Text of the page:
Interest in transit-oriented development (TOD) within Connecticut has rarely been higher. After releasing TOD grants to several cities and towns last year, the state has also moved forward on a TOD project in Stamford. A summer forum on TOD organized by the Partnership for Strong Communities drew a packed house and featured leaders from several state agencies.
Building on this momentum, TSTC and advocates brought state and local officials from Connecticut to see examples of successfully implemented TOD in northern New Jersey last week. The tour was organized by the TSTC and NJ Transit, with the generous support of the One Region Funders’ Group. The event was co-sponsored by the Connecticut Fund for the Environment, Partnership for Strong Communities and Regional Plan Association.
Getting things done
Attendees met with local officials in three very different municipalities: Cranford (population 22,625; median income $107,052 according to Census data), Rahway (population 27,346; median household income $58,551), and New Brunswick (population 55,181; median household income $44,543). What all three had in common was frequent rail service, a track record of successful TOD, and a state designation as a Transit Village, which allows municipalities to receive technical assistance and priority for state funding and financing.
To calm fears that new projects would put pressure on the school system, Cranford’s Downtown Management Corporation (DMC) used township education data to show that there were few school-age children in existing downtown apartments. This proved to be the case in new developments as well. “We initially had one high-school senior,” DMC Director Kathleen Prunty said of Cranford Crossing, a 50-unit mixed-use development in downtown Cranford. “Now we have none.”
In Cranford, most interest has come from “empty nesters” seeking smaller homes in a walkable neighborhood with shops and restaurants. “We were really surprised at how overwhelming the interest was,” Prunty said, noting that there are waiting lists for upcoming residential projects downtown.
In Rahway, former mayor Jim Kennedy explained how the small city had identified a niche. As local businesses struggled through the ’80s and early ’90s, city leaders recognized they were strategically located to become a regional arts hub, and built on assets like a run-down but historic vaudeville theater, which became the Union County Performing Arts Center. “We put all our eggs in the arts basket,” Kennedy said. Today, the city attracts national names to the performing arts center and theaters like Hamilton Stage, while also maintaining a smaller, community-driven arts scene.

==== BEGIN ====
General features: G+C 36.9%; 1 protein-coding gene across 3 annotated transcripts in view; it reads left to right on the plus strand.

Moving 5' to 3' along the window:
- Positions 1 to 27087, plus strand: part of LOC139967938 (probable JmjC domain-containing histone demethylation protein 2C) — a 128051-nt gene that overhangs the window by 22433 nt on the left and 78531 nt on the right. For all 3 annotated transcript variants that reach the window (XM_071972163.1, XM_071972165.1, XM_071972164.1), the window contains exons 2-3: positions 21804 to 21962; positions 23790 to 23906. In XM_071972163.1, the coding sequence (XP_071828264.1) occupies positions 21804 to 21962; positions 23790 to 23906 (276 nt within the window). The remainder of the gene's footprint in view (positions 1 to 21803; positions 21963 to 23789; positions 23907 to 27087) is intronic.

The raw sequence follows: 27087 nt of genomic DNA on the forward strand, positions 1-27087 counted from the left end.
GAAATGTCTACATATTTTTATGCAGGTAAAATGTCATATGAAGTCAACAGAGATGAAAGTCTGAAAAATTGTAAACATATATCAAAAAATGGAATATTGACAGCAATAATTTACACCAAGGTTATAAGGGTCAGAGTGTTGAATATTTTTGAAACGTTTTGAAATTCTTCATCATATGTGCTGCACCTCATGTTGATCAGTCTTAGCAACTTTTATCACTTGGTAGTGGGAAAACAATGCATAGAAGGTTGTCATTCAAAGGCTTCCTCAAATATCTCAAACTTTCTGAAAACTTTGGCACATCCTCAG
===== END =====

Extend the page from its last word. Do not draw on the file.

But the strategy was viable only because of strong transit service. “It works because we have the transportation component, which excites the housing component, which drives demand for amenities,” Kennedy said. Over a thousand residential units have been added in the downtown area over the past 20 years.
Institutions have played a pivotal role in New Brunswick, city planner Glenn Patterson said. Robert Wood Johnson University Hospital, for example, has been a key partner in the Wellness Plaza, a mixed-use development that includes a supermarket and fitness center. And Rutgers University has helped anchor developments by leasing portions as student housing. It also provided a retail tenant–a new university bookstore–for the Gateway Transit Village mixed-use project.
The state role
At Rutgers’ Bloustein School of Public Policy, NJ Transit’s Vivian Baker explained that the Transit Village program is backed by a task force with representatives of eleven different state agencies. This reduces agency “turf wars” and means the task force can help municipalities navigate a wide range of state programs–from NJDOT’s Local Aid program to NJ Housing and Mortgage Finance Agency’s financing programs for affordable housing. “We wouldn’t be anywhere” without buy-in from multiple agency commissioners, Baker said.
The state doesn’t force TOD on municipalities, she said, but works to maintain the integrity of the Transit Village “brand” by requiring that localities meet firm criteria and demonstrate a willingness to develop around transit before they are designated. New Jersey’s program was created through administrative action and has remained popular through the tenure of multiple governors.